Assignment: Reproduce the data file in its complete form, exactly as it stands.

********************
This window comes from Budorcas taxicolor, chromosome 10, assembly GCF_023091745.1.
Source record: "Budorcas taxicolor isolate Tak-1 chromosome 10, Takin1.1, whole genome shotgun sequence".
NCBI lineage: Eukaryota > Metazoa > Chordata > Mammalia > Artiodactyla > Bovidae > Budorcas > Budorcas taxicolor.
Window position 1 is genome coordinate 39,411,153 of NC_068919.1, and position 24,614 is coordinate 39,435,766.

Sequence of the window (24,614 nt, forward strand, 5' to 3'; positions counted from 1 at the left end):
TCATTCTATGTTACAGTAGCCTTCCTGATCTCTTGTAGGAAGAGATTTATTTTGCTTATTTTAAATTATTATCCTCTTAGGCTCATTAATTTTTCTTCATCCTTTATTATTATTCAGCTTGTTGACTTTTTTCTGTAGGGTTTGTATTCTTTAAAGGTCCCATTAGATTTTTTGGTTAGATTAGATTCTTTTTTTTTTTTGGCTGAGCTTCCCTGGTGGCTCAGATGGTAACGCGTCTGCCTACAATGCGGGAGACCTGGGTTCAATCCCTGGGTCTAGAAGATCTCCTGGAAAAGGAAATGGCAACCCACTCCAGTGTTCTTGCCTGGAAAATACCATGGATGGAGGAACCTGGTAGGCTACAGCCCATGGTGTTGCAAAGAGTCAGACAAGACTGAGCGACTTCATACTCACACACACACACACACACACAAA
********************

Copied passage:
This window comes from Budorcas taxicolor, chromosome 10, assembly GCF_023091745.1.
Source record: "Budorcas taxicolor isolate Tak-1 chromosome 10, Takin1.1, whole genome shotgun sequence".
NCBI lineage: Eukaryota > Metazoa > Chordata > Mammalia > Artiodactyla > Bovidae > Budorcas > Budorcas taxicolor.
Window position 1 is genome coordinate 39,411,153 of NC_068919.1, and position 24,614 is coordinate 39,435,766.

Sequence of the window (24,614 nt, forward strand, 5' to 3'; positions counted from 1 at the left end):
TCATTCTATGTTACAGTAGCCTTCCTGATCTCTTGTAGGAAGAGATTTATTTTGCTTATTTTAAATTATTATCCTCTTAGGCTCATTAATTTTTCTTCATCCTTTATTATTATTCAGCTTGTTGACTTTTTTCTGTAGGGTTTGTATTCTTTAAAGGTCCCATTAGATTTTTTGGTTAGATTAGATTCTTTTTTTTTTTTGGCTGAGCTTCCCTGGTGGCTCAGATGGTAACGCGTCTGCCTACAATGCGGGAGACCTGGGTTCAATCCCTGGGTCTAGAAGATCTCCTGGAAAAGGAAATGGCAACCCACTCCAGTGTTCTTGCCTGGAAAATACCATGGATGGAGGAACCTGGTAGGCTACAGCCCATGGTGTTGCAAAGAGTCAGACAAGACTGAGCGACTTCATACTCACACACACACACACACACACAAA